"The Canterbury Tales"
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In this paper, the writer explains how "The Canterbury Tales" represents the transition of the old perspectives of the Middle Ages to the new perspectives of mercantilism and capitalism. The writer portrays how Chaucer uses sarcasm and satire as his primary method of describing this change. The writer shows how social order is imposed at every level in "The Knight's Tale" and how chivalry and ethical dilemmas are woven throughout "The Knight's Tale," while they are either disregarded or challenged in "The Merchant's Tale." The writer posits that "The Canterbury Tales" is still widely read because the message that we are now responsible for our own behavior and fate is as relevant today as it was when the book was written.
From the Paper:"The Canterbury Tales represents the transition of the old perspectives of the Middle Ages to the new perspectives of mercantilism and capitalism. "The Merchant's Tale" can be considered a parody of the values espoused in "The Knight's Tale" in that it essentially mocks the underpinnings of the society on which "The Knight's Tale" is based. The Middle Ages were dominated by the hierarchical order of a ruling class whose status and power were inspired by divine preference. The King ruled by the grace of God, and the aristocracy of knights was also unquestionably established by divine choice. The rise of merchants and the spread of capitalism changed all of that. The emphasis on the next life was replaced by a new emphasis on the present life. Unquestioned authority based upon divine will was replaced by the new reality that men could make themselves whatever they wanted to be by using their talents and abilities as merchants."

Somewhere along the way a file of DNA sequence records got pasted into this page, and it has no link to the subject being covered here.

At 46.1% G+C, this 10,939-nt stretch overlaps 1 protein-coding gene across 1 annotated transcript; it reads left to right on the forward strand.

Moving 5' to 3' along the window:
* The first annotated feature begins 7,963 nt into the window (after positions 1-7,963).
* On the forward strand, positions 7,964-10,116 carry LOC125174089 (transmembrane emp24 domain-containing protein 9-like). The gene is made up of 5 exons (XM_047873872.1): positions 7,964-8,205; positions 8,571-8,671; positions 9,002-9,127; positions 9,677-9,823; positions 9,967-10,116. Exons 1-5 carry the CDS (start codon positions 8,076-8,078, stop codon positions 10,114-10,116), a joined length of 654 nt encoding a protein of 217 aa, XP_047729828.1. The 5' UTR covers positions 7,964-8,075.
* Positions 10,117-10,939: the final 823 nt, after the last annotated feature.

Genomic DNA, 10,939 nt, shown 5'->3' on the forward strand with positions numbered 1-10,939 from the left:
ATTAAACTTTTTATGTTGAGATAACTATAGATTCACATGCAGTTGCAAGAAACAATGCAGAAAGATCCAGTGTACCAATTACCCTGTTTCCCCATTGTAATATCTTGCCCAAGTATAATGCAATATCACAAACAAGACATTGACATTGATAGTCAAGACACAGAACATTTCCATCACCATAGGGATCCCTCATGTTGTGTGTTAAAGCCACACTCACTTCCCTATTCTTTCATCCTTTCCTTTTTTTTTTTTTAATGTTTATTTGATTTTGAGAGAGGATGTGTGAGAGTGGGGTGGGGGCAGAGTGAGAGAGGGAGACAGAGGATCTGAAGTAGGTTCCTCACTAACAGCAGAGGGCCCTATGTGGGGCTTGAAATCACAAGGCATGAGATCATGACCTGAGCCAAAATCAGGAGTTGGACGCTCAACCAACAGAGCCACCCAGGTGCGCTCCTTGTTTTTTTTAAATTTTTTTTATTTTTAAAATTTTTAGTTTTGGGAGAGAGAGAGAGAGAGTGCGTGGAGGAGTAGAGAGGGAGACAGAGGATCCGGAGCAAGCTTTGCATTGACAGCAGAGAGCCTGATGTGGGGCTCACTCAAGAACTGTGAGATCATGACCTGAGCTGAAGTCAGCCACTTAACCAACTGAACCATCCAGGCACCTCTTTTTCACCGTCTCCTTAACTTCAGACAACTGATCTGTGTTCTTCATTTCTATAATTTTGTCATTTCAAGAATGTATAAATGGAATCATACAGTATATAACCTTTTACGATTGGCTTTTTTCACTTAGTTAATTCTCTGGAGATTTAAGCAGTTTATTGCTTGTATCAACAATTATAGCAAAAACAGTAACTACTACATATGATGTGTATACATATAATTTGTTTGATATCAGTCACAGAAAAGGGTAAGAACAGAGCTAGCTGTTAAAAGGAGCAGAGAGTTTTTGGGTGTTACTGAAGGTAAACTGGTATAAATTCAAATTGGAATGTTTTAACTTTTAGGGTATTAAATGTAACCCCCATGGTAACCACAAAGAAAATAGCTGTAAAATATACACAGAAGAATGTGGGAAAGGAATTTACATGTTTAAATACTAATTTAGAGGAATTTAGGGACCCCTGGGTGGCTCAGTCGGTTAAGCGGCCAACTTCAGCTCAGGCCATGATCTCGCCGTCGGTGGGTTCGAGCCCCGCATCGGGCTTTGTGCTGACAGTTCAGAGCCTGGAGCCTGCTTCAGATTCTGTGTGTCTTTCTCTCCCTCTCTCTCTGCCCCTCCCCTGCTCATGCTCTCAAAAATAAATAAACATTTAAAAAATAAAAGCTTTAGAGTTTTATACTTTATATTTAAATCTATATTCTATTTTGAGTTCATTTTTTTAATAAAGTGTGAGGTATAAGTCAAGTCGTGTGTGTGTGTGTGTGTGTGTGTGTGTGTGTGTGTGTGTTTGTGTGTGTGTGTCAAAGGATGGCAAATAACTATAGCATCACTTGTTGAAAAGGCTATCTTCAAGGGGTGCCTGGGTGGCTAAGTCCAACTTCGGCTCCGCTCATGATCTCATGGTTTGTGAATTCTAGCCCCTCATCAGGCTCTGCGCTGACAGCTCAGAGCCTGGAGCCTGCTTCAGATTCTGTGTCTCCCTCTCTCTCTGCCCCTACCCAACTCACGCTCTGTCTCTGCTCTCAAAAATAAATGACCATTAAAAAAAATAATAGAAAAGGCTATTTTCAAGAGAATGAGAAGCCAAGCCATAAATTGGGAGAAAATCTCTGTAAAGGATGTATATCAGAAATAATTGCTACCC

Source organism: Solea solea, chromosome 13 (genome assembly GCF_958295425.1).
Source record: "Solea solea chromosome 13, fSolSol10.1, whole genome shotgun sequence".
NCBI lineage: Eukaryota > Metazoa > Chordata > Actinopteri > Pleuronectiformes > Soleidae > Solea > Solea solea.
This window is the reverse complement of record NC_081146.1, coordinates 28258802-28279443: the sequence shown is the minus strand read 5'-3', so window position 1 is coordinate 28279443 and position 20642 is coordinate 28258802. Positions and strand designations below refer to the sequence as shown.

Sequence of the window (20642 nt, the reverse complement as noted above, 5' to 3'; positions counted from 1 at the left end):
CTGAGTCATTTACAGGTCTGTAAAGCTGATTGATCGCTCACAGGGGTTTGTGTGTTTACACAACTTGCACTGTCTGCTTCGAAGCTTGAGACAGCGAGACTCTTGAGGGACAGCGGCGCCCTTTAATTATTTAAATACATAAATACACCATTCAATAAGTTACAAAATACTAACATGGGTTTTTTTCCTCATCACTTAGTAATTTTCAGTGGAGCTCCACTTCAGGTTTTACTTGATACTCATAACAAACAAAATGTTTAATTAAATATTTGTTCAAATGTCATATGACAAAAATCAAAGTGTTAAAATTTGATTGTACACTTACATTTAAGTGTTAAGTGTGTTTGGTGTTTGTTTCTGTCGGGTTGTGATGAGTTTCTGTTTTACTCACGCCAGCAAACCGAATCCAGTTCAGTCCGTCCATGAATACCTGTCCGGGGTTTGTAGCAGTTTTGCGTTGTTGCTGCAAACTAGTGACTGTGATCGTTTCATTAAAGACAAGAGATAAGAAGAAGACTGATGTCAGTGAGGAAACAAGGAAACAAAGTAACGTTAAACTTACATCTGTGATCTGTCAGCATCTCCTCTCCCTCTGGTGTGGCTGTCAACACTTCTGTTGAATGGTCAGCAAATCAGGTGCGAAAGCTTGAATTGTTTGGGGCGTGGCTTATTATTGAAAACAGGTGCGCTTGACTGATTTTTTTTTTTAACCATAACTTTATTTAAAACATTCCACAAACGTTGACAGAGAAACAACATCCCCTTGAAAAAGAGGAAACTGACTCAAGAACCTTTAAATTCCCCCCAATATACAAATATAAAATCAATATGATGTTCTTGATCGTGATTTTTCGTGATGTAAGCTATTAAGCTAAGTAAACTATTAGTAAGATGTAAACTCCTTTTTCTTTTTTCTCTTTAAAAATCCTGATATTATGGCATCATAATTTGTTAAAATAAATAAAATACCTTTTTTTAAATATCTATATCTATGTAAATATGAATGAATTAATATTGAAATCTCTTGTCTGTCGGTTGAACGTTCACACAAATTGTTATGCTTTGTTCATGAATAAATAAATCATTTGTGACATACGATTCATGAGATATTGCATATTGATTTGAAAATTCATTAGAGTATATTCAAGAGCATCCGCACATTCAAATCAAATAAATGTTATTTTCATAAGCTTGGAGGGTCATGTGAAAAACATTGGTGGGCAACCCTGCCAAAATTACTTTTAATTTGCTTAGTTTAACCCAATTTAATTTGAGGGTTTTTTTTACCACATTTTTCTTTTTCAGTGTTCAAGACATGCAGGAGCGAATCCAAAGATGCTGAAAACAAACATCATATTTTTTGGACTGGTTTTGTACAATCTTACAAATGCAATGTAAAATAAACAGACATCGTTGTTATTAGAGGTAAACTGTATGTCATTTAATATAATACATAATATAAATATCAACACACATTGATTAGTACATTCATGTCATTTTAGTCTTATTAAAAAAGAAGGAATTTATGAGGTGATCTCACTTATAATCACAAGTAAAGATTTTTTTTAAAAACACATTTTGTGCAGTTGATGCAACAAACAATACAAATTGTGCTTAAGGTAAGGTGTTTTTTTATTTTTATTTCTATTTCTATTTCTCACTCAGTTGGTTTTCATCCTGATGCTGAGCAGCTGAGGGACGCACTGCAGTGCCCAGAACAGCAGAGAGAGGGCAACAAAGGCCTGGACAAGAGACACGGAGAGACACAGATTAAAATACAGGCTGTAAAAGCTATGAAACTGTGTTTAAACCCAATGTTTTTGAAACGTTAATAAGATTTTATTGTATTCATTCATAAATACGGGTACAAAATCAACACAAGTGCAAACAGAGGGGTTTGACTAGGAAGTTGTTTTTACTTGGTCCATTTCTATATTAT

Sample of Sources Used:
- Chaucer, Geoffrey. The Canterbury Tales. Trans. Geraldine McCaughrean. Puffin: New York, 1997.
Cite this Book Review:
"The Canterbury Tales" (2009, August 31) Retrieved August 06, 2020, from https://www.academon.com/book-review/the-canterbury-tales-116187/
""The Canterbury Tales"" 31 August 2009. Web. 06 August. 2020. <https://www.academon.com/book-review/the-canterbury-tales-116187/>